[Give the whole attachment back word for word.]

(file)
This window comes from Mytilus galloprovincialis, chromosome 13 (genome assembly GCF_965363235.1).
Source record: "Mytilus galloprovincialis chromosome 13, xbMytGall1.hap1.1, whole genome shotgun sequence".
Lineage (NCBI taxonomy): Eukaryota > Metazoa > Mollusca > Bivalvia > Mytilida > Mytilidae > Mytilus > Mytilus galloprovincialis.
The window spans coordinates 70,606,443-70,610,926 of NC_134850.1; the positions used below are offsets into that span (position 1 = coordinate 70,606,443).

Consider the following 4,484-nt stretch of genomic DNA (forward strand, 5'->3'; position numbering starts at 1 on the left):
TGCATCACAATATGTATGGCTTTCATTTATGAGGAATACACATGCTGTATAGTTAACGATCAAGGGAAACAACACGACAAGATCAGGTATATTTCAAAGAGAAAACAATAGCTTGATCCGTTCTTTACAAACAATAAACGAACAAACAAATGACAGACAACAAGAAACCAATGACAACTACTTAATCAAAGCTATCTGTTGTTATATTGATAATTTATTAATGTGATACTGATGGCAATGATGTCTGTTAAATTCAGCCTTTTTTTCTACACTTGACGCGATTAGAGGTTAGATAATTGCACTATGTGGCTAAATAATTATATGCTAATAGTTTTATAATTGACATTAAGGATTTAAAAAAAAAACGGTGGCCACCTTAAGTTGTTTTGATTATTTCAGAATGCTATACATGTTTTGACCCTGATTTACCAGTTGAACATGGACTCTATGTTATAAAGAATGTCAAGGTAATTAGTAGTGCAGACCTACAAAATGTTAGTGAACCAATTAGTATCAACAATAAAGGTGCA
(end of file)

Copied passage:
This window comes from Mytilus galloprovincialis, chromosome 13 (genome assembly GCF_965363235.1).
Source record: "Mytilus galloprovincialis chromosome 13, xbMytGall1.hap1.1, whole genome shotgun sequence".
Lineage (NCBI taxonomy): Eukaryota > Metazoa > Mollusca > Bivalvia > Mytilida > Mytilidae > Mytilus > Mytilus galloprovincialis.
The window spans coordinates 70,606,443-70,610,926 of NC_134850.1; the positions used below are offsets into that span (position 1 = coordinate 70,606,443).

Consider the following 4,484-nt stretch of genomic DNA (forward strand, 5'->3'; position numbering starts at 1 on the left):
TGCATCACAATATGTATGGCTTTCATTTATGAGGAATACACATGCTGTATAGTTAACGATCAAGGGAAACAACACGACAAGATCAGGTATATTTCAAAGAGAAAACAATAGCTTGATCCGTTCTTTACAAACAATAAACGAACAAACAAATGACAGACAACAAGAAACCAATGACAACTACTTAATCAAAGCTATCTGTTGTTATATTGATAATTTATTAATGTGATACTGATGGCAATGATGTCTGTTAAATTCAGCCTTTTTTTCTACACTTGACGCGATTAGAGGTTAGATAATTGCACTATGTGGCTAAATAATTATATGCTAATAGTTTTATAATTGACATTAAGGATTTAAAAAAAAAACGGTGGCCACCTTAAGTTGTTTTGATTATTTCAGAATGCTATACATGTTTTGACCCTGATTTACCAGTTGAACATGGACTCTATGTTATAAAGAATGTCAAGGTAATTAGTAGTGCAGACCTACAAAATGTTAGTGAACCAATTAGTATCAACAATAAAGGTGCA